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Foods of Eid al-Fitr from Little Passports

13 Foods of Eid al-Fitr

Eid al-Fitr celebrates the end of Ramadan, Islam’s holy month, during which people fast between sunrise and sunset. Eid’s name translates directly to “Festival of Breaking Fast,” and after an entire month of fasting, people are ready to eat! Eating a large meal is often a central part of the celebration, and communities around the world have their own food traditions to accompany Eid. Join us for a quick trip through the Middle East, Asia, and Africa to explore some of the delicious foods of Eid al-Fitr.

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Middle East

A plate of maamoul cookies like those served on Eid al-Fitr in some countries

Islam originated in the Middle East, and people there celebrate Eid al-Fitr with a variety of foods. In Saudi Arabia, the day is sometimes called “Sweet Eid” because so many traditional foods there are sweet! The foods of Eid al-Fitr in the Middle East include:

  • mugalgal, a dish of chopped lamb fried with green pepper, onions, and fresh tomatoes, popular in Saudi Arabia
  • bint al sahn, a cake made of paper-thin, flaky layers of sweet bread topped with black cumin seeds and drizzled in honey, popular in Yemen
  • dates, which are eaten throughout the Middle East on Eid, but are particularly popular in Iraq and Saudi Arabia
  • maamoul, shortbread cookies made with pureed dates, walnuts, or pistachios, popular in many places in the Middle East, including Syria and Lebanon


A bowl of Indonesidan rendang padang

More people practice Islam in Asia than anywhere else in the world. And all those people, spread across a huge geographic area, have plenty of foods to celebrate with, including:

  • lokum, the sweet, marshmallow-like treat known in English as Turkish delight and traditionally served in Türkiye itself on Eid
  • you xiang, deep-fried dough rounds traditionally eaten on Eid in China
  • rendang, a beef, chicken, or lamb stew in which the meat is slow-cooked in coconut milk until it caramelizes, popular in Southeast Asia and Indonesia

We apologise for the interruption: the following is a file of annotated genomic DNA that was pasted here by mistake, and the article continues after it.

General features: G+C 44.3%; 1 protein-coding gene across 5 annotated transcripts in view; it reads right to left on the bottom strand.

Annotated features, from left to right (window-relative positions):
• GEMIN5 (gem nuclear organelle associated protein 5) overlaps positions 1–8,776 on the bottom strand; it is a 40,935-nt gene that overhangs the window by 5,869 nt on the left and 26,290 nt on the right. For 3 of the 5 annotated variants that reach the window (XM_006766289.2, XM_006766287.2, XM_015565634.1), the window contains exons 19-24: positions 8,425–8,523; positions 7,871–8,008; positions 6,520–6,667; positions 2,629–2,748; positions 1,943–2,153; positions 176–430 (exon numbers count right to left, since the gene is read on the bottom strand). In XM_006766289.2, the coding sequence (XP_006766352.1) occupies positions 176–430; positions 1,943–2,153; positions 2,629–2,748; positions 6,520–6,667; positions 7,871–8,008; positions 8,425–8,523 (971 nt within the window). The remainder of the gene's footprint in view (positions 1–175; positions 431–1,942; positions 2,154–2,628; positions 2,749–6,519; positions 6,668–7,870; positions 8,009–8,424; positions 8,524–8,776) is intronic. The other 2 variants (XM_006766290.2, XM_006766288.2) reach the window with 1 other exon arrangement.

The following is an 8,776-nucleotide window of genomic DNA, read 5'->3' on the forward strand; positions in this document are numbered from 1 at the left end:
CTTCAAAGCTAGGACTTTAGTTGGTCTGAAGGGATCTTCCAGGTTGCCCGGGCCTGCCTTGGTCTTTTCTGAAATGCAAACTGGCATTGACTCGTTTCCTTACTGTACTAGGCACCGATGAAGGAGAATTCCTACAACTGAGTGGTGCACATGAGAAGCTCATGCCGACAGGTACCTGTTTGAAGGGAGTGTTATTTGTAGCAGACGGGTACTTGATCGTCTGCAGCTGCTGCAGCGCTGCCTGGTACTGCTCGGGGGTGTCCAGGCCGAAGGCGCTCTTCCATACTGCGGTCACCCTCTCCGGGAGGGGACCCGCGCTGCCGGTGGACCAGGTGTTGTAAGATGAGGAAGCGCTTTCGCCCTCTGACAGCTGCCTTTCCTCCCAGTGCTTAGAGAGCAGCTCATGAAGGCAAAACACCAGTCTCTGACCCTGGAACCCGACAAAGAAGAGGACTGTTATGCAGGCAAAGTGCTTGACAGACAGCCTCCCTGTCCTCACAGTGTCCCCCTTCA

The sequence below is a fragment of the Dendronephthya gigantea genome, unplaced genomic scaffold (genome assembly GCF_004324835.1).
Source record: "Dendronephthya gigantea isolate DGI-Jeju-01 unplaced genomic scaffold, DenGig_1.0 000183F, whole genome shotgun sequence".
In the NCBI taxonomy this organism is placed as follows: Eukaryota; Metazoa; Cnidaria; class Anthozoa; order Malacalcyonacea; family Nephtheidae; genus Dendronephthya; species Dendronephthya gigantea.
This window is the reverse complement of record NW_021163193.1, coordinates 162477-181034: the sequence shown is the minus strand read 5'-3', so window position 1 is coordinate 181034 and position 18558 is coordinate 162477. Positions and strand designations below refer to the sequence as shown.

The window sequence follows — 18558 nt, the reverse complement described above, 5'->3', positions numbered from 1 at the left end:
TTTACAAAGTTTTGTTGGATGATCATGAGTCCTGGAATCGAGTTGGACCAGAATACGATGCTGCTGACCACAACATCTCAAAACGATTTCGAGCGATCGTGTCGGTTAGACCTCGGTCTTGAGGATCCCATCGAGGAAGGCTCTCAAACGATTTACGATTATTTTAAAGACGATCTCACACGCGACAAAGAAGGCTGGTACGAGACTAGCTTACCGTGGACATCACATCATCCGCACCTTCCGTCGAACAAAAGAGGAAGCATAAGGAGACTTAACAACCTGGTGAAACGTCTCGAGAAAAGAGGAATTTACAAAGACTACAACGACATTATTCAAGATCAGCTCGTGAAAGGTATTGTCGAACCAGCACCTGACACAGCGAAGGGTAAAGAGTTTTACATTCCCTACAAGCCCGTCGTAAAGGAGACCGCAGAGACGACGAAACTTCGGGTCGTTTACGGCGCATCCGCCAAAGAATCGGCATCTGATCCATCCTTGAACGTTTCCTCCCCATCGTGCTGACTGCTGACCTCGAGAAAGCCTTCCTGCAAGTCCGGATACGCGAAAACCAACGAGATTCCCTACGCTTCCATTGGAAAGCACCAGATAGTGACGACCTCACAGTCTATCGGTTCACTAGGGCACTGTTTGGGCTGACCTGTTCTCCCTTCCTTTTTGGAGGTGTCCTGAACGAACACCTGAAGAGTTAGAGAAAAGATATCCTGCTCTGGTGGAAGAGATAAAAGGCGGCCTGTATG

• sheer kurma, a fragrant South Asian milk pudding served with rice noodles, nuts, and fruits, and spiced with cardamom


A bowl of pilau like that eaten on Eid al-Fitr in many East African countries

Hundreds of millions of people practice Islam in Africa as well. Their Eid treats range from hearty drinks to scrumptious baked goods, including:

  • assida (also called l’assida), a hearty porridge made with semolina flour and sweetened with honey, often eaten for breakfast on Eid in Morocco
  • aseeda (not the same as assida!), a flan-like cooked dough dessert made of wheat flour and honey, traditionally eaten on Eid in Libya and other North African countries
  • cambaabur or ambabur, a sweet flatbread fried in a skillet and served with yogurt and sugar in Somalia and Djibouti
  • pilau, a dish of rice cooked in meat broth served at Eid celebrations throughout East Africa, including in Kenya and Uganda
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Together Time

In our section on Africa, we could have also mentioned the kahk cookies of Egypt, honey-nut treats served throughout the country’s three-day Eid al-Fitr celebration. We think they’re wonderful, but don’t just take our word for it—try this recipe with your family and find out for yourself. Even the youngest kids can help roll dough balls for the cookies and lend their artistic talents to the patterns on the dough.